Can someone be killed through psychological manipulation? This is a question that underpins August Strindberg’s 1889 play Creditors. Set in a residential parlor of a seaside hotel, Adolph, a painter-turned-sculptor, falls under the spell of Gustav, an older man whom he has just met while on vacation. Posing as a friendly face, Gustav, Iago-like, encourages Adolph to dissect his passion and love for his new wife Tekla. However, all is not as it seems as Gustav is actually Tekla’s ex-husband whom she left for Adolph. In a manipulative act of revenge, Gustav plays on Adolph’s insecurities and frailties by encouraging him to believe that Adolph’s wife has stripped him of any independence, creativity or power in their relationship, while she seeks the attention and desire of younger men. Trapped in a vicious circle of psychological and power games, Adolph watches through as a keyhole as Gustav seems to seduce his wife. By the time Tekla comes to her senses, it is too late for her husband, who succumbs to a fatal epileptic fit.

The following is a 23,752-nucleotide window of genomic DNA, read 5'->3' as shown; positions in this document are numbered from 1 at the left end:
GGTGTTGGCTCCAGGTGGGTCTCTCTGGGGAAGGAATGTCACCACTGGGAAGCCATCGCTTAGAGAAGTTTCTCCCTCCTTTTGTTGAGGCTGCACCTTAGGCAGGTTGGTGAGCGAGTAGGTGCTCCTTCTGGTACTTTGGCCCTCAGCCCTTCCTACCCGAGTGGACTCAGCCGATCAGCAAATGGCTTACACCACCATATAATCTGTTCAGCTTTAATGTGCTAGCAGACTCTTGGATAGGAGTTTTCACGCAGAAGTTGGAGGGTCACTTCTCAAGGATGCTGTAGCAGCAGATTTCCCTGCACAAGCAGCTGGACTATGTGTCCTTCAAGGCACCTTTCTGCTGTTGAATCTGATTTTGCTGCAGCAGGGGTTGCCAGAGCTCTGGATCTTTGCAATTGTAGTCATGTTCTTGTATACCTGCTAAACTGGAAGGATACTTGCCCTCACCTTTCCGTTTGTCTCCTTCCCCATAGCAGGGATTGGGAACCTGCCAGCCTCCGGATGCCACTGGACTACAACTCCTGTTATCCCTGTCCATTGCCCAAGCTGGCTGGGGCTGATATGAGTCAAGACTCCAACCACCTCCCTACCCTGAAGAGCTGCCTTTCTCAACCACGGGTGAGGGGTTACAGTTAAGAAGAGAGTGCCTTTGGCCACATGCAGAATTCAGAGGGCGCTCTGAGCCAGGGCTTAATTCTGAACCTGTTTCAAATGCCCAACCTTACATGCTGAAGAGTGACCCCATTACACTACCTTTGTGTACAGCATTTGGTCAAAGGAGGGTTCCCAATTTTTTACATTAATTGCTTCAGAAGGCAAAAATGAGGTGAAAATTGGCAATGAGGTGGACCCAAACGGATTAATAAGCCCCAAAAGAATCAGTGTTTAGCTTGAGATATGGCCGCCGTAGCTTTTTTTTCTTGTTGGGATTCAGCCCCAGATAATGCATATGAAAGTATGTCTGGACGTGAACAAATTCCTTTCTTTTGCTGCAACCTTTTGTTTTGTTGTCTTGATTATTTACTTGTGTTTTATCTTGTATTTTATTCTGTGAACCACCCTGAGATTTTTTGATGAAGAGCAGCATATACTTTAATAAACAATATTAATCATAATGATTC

In one of his most powerful one-act plays, Strindberg offers a profound insight into vindictiveness and self-doubt, through three distinctly unlikable, yet vulnerable characters.
Creditors guide sections